In the News: The Power of Repetition

Today on Wired, Emily Dreyfus writes about the power of repetition.

Want to make a lie seem true? Say it again. And again. And again.

Now, I’m all about telling your audience the truth, but the basic principle applies to the truth too.

Dreyfuss cites the example of HeadOn (“apply directly to the forehead!”). Anyone who has seen the ad remembers it. And indeed, the ad was specifically designed to take advantage of the memory effects of repetition. And it worked, greatly increasing sales.

But there’s something else to keep in mind about repetition. Too much of it (like that HeadOn ad) can quickly get annoying.

In The Science of Speaking, I note that while studies have shown that the audience’s recall of a message increases with repetition, they have also shown that agreement with a message peaks at three repetitions. (Which is exactly how many times HeadOn’s slogan was repeated in the ad, by the way. But its ubiquity on TV meant that each viewer heard it far more times than that.) Too much repetition is simply annoying.

So in the end, I’d advise that if you want the audience to remember and agree with your message (and not want to smash your face in), say it again, and again, but not again.

Three times, as they say, is the charm.

In the News: Understand to Remember (Updated)

In a recent post on Quora, republished by Inc., Denis Matei explains Elon Musk’s strategy for remembering things. In simple terms:

Don’t try to remember, but try to understand; when you understand, you will remember automatically.

This is an important insight for speakers, relevant to both the speaker’s memory and the audience’s.

In our classes at Stanford, we require our students to speak without notes. At the beginning of the quarter, our students often wonder how this is even possible: how can you speak eloquently without a script? Musk and Matei’s insight sheds some light on this. When you truly understand what you want to say, you can easily speak without a script because your brain naturally creates the words on the fly. On the other hand, if you don’t understand exactly what you want to say, it will be extremely difficult to come up with the words.

This insight is also relevant to the other side of speaking, i.e., the audience’s. If you can get the audience to truly understand what you’re trying to say, they’ll have no problem remembering the key points. But if they don’t understand what you’re trying to say, there’s no chance they’ll take away anything of value.

While it’s important to think about how you’re going to remember what to say, and how you’re going to get the audience to remember what you said, it’s even more important to make sure you understand what you’re trying to say, and that you get the audience to understand it as well. Where there is understanding, memory will follow.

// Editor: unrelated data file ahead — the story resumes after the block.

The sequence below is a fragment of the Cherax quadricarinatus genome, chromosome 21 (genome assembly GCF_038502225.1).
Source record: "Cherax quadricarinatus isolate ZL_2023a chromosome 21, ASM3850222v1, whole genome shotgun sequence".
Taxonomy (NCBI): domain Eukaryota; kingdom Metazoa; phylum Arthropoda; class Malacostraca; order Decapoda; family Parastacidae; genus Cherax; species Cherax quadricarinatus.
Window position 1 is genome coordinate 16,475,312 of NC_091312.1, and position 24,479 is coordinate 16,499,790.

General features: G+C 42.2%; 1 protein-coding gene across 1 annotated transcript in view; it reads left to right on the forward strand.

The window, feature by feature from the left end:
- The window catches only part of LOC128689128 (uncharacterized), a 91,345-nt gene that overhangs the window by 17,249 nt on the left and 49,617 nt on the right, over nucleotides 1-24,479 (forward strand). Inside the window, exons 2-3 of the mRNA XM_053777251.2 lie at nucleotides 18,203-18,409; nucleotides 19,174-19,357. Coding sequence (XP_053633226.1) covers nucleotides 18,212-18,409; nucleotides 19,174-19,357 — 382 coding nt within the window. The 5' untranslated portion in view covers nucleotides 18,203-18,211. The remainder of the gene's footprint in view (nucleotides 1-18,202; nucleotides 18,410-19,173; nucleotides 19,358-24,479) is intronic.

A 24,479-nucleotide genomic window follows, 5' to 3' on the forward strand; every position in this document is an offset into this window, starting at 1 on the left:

In addition to this major insight, there are a few other tie-ins to The Science of Speaking in Matei’s post.

First, the importance of first principles. In the context of speaking, this means giving your audience enough background information to understand what you’re talking about. In Musk’s words:

Make sure you understand the fundamental principles, i.e., the trunk and big branches, before you get into the leaves/details or there is nothing for them to hang on to.

Second, the effectiveness of analogies. To further improve your understanding, Musk suggests asking “What does this remind me of?” and “Why does it remind me of it?” The answers to these questions will generate potential analogies that can help you and your audience understand your topic.

Update (2/12/17): Tech in Asia has turned these ideas into a video, which highlights another connection to The Science of Speaking.

One useful technique for deconstructing these big ideas is to look at contrasting cases. Suppose we want to deconstruct the letter “J.” What makes a “J” a J? We could approach this in two ways. One, look at contrasting cases—a combination of different J fonts. Or two, look at the same cases. That is, study the same “J” over and over again. The first approach is better. Because once we identify the common characteristics of all “J”s, we can create our own versions of the letter. Understanding concepts thoroughly then helps us apply our knowledge.

This sounds a lot like the overarching philosophy of The Science of Speaking, which is to help you understand the fundamentals of effective speaking in order to help you create your own unique style of effective speaking.